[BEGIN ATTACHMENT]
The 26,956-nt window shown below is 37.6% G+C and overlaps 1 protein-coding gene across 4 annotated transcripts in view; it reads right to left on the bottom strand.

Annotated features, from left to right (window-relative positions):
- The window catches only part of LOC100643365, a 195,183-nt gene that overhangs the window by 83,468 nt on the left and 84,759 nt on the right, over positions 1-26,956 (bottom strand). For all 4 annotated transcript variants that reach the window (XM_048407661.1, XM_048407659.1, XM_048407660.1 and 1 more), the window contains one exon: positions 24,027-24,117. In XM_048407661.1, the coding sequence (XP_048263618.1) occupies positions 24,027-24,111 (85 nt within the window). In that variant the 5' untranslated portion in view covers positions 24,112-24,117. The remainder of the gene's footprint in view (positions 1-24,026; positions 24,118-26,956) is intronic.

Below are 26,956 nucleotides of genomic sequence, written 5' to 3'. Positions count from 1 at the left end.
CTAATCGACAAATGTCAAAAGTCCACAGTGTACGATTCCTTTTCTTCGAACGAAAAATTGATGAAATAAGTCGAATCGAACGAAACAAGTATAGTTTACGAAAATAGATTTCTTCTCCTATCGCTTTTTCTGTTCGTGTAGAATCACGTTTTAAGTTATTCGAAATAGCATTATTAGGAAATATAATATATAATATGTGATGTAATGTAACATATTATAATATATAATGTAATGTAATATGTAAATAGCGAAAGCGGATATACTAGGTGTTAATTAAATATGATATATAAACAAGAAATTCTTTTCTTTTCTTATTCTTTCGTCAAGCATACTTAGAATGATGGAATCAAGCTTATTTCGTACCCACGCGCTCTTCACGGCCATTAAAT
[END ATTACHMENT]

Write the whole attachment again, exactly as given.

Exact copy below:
The 26,956-nt window shown below is 37.6% G+C and overlaps 1 protein-coding gene across 4 annotated transcripts in view; it reads right to left on the bottom strand.

Annotated features, from left to right (window-relative positions):
- The window catches only part of LOC100643365, a 195,183-nt gene that overhangs the window by 83,468 nt on the left and 84,759 nt on the right, over positions 1-26,956 (bottom strand). For all 4 annotated transcript variants that reach the window (XM_048407661.1, XM_048407659.1, XM_048407660.1 and 1 more), the window contains one exon: positions 24,027-24,117. In XM_048407661.1, the coding sequence (XP_048263618.1) occupies positions 24,027-24,111 (85 nt within the window). In that variant the 5' untranslated portion in view covers positions 24,112-24,117. The remainder of the gene's footprint in view (positions 1-24,026; positions 24,118-26,956) is intronic.

Below are 26,956 nucleotides of genomic sequence, written 5' to 3'. Positions count from 1 at the left end.
CTAATCGACAAATGTCAAAAGTCCACAGTGTACGATTCCTTTTCTTCGAACGAAAAATTGATGAAATAAGTCGAATCGAACGAAACAAGTATAGTTTACGAAAATAGATTTCTTCTCCTATCGCTTTTTCTGTTCGTGTAGAATCACGTTTTAAGTTATTCGAAATAGCATTATTAGGAAATATAATATATAATATGTGATGTAATGTAACATATTATAATATATAATGTAATGTAATATGTAAATAGCGAAAGCGGATATACTAGGTGTTAATTAAATATGATATATAAACAAGAAATTCTTTTCTTTTCTTATTCTTTCGTCAAGCATACTTAGAATGATGGAATCAAGCTTATTTCGTACCCACGCGCTCTTCACGGCCATTAAAT